Centre of Contemporary Central Asia and the Caucasus Events
The events draw a varied audience with an interest in the region.
All events are free and open to the public unless otherwise stated. Admission is on a first-come, first-served basis.
For further information contact the Centres and Programmes Office
Please note that every effort has been made to ensure that the information contained on the website is as accurate as possible. We cannot guarantee, however, that subsequent changes have not been made. Please be advised to check information relating to scheduled events by using the contact information provided.
- The Long Journey
Follow up discussion with the Director Avaz Hasanov, chaired by Laurence Broers
- Animated Puppets and Dancing Children: Juvenile Performance in Contemporary Kazakhstan
Meghanne Barker (University of Michigan)
- Carpetbaggers of Kabul: Gender and International Development issues in Afghanistan
Rachel Lehr (Fulbright Scholar, National Library, Oslo)
- A State Built on Sand: How Opium Undermined Afghanistan
Dr David Mansfield (Senior Visiting Fellow LSE IDEAS and Independent Consultant)
In this year's Anthony Hyman Memorial Lecture Dr David Mansfield challenges the way we have come to understand political power in rural Afghanistan. Far from being the passive recipients of acts of violence by state and non state actors, this book highlights the role that rural communities in Afghanistan have played in shaping the political terrain, including establishing the conditions under which they could persist with opium production.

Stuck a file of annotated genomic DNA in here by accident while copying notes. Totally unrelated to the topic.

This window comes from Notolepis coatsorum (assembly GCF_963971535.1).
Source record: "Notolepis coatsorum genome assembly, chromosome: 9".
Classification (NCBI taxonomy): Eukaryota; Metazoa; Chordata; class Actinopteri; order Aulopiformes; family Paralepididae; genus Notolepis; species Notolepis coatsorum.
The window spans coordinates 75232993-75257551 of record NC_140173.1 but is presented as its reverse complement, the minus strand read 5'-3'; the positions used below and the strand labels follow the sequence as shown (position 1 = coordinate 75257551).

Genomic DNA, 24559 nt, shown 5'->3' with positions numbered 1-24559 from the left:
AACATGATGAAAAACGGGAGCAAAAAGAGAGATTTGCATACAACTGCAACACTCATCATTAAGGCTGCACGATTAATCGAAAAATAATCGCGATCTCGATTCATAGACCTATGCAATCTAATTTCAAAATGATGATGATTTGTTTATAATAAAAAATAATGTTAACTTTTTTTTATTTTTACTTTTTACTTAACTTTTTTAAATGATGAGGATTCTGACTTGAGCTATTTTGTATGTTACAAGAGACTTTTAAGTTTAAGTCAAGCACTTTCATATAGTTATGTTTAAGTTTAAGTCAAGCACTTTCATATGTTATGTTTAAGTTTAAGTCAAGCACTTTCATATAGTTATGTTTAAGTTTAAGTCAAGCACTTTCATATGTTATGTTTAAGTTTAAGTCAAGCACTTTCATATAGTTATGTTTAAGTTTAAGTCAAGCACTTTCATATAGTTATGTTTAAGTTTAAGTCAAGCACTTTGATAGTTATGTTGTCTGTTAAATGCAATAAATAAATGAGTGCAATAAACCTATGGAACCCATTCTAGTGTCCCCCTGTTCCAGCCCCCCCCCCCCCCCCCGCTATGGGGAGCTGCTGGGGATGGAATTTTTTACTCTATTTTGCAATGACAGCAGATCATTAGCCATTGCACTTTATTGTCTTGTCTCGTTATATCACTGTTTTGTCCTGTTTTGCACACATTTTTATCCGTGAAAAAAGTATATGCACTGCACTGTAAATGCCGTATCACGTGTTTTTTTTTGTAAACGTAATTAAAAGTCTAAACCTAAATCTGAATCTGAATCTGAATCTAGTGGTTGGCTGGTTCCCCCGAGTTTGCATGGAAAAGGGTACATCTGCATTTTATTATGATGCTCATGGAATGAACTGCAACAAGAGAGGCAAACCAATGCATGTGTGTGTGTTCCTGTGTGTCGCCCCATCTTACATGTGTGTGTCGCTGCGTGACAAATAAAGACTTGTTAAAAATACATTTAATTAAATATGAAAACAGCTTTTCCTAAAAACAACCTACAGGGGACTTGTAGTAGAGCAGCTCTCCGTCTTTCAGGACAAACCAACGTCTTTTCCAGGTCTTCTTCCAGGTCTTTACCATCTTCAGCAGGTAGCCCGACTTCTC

- A Symoposium with John Smith Fellows from Central Asia with the Centre of Contemporary Central Asia and the Caucasus, SOAS, University of London
John Smith Fellows from Central Asia in conversation with Dr Bhavna Dave (SOAS), Dr Scott Newton (SOAS) and Dr John Heathershaw (University of Exeter)
- Russia's Insurgent Threat After the Islamic State: Transformations and New Directions?
Jean-François Ratelle, Mark Youngman, Laurence Broers
- Caught in the Middle: Nationalism and International Boundaries in Central Asia
Nick Megoran (Newcastle University)